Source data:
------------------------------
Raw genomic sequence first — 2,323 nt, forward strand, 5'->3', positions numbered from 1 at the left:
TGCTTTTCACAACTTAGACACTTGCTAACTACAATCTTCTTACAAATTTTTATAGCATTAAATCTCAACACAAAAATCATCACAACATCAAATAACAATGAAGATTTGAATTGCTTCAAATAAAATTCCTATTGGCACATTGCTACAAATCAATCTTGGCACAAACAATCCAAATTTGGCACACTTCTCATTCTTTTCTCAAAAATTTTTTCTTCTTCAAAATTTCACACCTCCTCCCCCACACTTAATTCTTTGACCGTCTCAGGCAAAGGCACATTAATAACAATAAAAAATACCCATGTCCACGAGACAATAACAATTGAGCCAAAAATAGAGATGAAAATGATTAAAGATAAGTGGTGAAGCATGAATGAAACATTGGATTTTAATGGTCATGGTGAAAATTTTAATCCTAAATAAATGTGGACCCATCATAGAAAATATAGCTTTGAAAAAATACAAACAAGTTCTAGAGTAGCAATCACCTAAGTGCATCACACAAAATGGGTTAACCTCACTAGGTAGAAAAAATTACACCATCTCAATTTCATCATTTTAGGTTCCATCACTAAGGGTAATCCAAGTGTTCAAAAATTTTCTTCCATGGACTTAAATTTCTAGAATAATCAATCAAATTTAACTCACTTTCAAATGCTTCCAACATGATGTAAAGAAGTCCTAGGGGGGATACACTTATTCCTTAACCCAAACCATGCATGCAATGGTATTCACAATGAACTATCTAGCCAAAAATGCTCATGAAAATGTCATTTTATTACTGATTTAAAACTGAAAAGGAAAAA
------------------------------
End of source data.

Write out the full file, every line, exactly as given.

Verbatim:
Raw genomic sequence first — 2,323 nt, forward strand, 5'->3', positions numbered from 1 at the left:
TGCTTTTCACAACTTAGACACTTGCTAACTACAATCTTCTTACAAATTTTTATAGCATTAAATCTCAACACAAAAATCATCACAACATCAAATAACAATGAAGATTTGAATTGCTTCAAATAAAATTCCTATTGGCACATTGCTACAAATCAATCTTGGCACAAACAATCCAAATTTGGCACACTTCTCATTCTTTTCTCAAAAATTTTTTCTTCTTCAAAATTTCACACCTCCTCCCCCACACTTAATTCTTTGACCGTCTCAGGCAAAGGCACATTAATAACAATAAAAAATACCCATGTCCACGAGACAATAACAATTGAGCCAAAAATAGAGATGAAAATGATTAAAGATAAGTGGTGAAGCATGAATGAAACATTGGATTTTAATGGTCATGGTGAAAATTTTAATCCTAAATAAATGTGGACCCATCATAGAAAATATAGCTTTGAAAAAATACAAACAAGTTCTAGAGTAGCAATCACCTAAGTGCATCACACAAAATGGGTTAACCTCACTAGGTAGAAAAAATTACACCATCTCAATTTCATCATTTTAGGTTCCATCACTAAGGGTAATCCAAGTGTTCAAAAATTTTCTTCCATGGACTTAAATTTCTAGAATAATCAATCAAATTTAACTCACTTTCAAATGCTTCCAACATGATGTAAAGAAGTCCTAGGGGGGATACACTTATTCCTTAACCCAAACCATGCATGCAATGGTATTCACAATGAACTATCTAGCCAAAAATGCTCATGAAAATGTCATTTTATTACTGATTTAAAACTGAAAAGGAAAAA